In order to insure fairness of ranking and consistency of results, each AAKA competition uses certified judges to oversee each platform.  A head judge oversees the entire competition and works with the event host to insure all lifters have a positive experience.

The Head Judge oversees the platform judges (those who count lifter repetitions), insures all rules and safety concerns are addressed, and acts as arbiter in the event of a challenge brought by a lifter’s coach to a score or platform ruling. The Head Judge works closely with the platform judges and event hosting organization to insure that everything runs smoothly during a competition.  There is a lot going on simultaneously:  Live internet feed, technical aspects of counters and clocks, recording of scores, announcement of flights, adjudicating discrepancies, printing of certificates, and so on.

During each competition, the Head Judge is very busy.  The right time to approach the Head Judge with a question or concern is in-between flights or after all flights are completed.  There is a period of time at every competition between the posting of preliminary results and the awards ceremony when the Head Judge is available to receive input and correct errors.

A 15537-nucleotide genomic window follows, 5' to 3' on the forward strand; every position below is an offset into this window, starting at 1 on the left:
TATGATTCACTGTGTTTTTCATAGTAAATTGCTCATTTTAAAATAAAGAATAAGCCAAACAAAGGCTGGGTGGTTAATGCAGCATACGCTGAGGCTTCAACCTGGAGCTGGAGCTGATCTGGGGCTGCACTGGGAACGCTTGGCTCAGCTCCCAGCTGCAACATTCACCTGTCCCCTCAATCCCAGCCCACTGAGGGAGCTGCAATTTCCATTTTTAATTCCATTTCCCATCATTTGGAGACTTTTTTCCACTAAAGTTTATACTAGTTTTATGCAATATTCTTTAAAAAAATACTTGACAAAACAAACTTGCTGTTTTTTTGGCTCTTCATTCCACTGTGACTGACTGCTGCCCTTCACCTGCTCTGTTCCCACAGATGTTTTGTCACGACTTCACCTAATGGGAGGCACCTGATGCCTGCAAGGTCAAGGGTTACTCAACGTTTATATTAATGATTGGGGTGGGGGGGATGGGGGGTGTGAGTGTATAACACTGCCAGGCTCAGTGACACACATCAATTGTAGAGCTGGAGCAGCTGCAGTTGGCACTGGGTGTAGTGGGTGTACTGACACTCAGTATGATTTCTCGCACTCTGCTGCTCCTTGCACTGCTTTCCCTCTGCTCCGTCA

The AAKA  conducts judging workshops at various locations and online throughout the year.  In order to judge a platform, a judge must successfully complete an accredited workshop, show excellent working knowledge of the rules and lifts, and shadow other platform judges in order to develop confidence in their ability.

Because judging is both critical to the success of the event and can be very tiring, judges must insure they are both attentive to lifters and well-rested/prepared to count for 10-minutes before a break.

Platform judges are NOT coaches, although they may be in a position to provide thoughtful technique feedback to lifters after the event is completed.  Platform judges are responsible for the safety of the lifters, for insuring lifters and their coaches comply with all rules of the event and lifts, and, of course, for maintaining an accurate count of lifter repetitions.